5.Lingnan - Prof Edward K.Y. CHEN 6.48 0.07 480 46.6%
 6.HKBU - Prof Ching-fai NG 6.31 0.07 447 43.4%
 7.CityU - Prof H.K. CHANG 6.31 0.07 415 40.3%
 8.HKIEd - Prof Ruth HAYHOE 5.94 0.08 378 36.7%

E. Relative Strengths and Weaknesses


As a collective analysis, the average scores attained by each university regarding three of the above attributes (excluding the overall performance rating of the universities) were used to produce a relative strength-and-weakness profile.


As shown from Charts 1 to 8 (in alphabetical order of universities), all attributes with a positive value (presented on the right side of the chart) represent the relative strengths of each university in terms of the three attributes measured. Conversely, negative attributes (on the left of the chart) refer to their relative weaknesses. And the value next to each bar denotes the net difference between the average score of that particular attribute and the overall average of the three attributes obtained by each university. However, since the list of attributes measured in this survey is far from comprehensive (only three, even after including the performance of their Vice-Chancellors/Presidents into the analysis), the profiles shown here would not be able to reflect the full picture. They are included here just to demonstrate one approach to make sense of the data collected, using a framework developed in last year's survey.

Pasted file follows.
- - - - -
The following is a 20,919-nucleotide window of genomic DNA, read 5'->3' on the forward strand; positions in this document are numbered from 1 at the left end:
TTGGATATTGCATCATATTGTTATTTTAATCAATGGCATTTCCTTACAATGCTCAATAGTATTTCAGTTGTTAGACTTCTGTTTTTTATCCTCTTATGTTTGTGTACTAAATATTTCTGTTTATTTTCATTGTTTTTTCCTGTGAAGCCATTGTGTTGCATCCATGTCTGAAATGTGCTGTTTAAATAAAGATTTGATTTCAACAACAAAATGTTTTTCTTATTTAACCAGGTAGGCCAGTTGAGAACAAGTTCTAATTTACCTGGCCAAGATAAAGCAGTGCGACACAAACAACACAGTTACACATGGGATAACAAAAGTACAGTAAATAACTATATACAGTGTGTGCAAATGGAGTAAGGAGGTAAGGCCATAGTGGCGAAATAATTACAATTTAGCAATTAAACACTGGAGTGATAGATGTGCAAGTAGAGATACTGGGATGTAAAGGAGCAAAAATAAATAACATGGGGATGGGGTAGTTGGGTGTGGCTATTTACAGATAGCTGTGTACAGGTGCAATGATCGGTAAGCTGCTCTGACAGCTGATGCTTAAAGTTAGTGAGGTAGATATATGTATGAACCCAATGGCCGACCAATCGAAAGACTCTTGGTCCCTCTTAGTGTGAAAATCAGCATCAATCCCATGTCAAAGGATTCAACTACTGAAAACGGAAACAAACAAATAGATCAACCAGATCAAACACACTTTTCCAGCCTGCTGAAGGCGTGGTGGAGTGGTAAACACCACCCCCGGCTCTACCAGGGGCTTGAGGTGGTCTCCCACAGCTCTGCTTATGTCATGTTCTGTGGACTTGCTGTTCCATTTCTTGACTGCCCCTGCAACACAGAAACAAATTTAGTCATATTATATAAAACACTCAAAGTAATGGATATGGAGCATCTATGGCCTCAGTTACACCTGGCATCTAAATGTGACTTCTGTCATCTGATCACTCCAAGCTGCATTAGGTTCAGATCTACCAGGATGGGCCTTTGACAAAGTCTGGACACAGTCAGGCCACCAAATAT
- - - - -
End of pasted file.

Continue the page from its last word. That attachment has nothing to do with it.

As a general observation, among the three attributes measured, transparency is a negative asset for all universities. HKU is unique in that the contribution made by its staff stands out as its only strength among the three attributes. For Lingnan and CityU, the performance of their Presidents stands out to be their only strength among the three attributes. For all universities, there seems to be a mixture of strengths, with CUHK more on the contribution attribute, and others more on the performance of their Vice-Chancellors/Presidents.


F. Experience in Taking Courses in Institutions of Continuing Education


The second part of the survey investigated respondents' experience or interest in taking programmes offered by the local schools of continuing education. Results show that a total of 316 respondents (31% of the overall sample) had taken or considered taking these programmes, including all academic or leisure courses, sub-degree or higher diploma programmes, and courses offered on short-term or long-term basis.


As far as the academic and leisure courses are concerned, excluding sub-degree and higher diploma programmes, 14% had taken such courses, another 12% had thought of taking them, together giving a total of 26% (Table 5).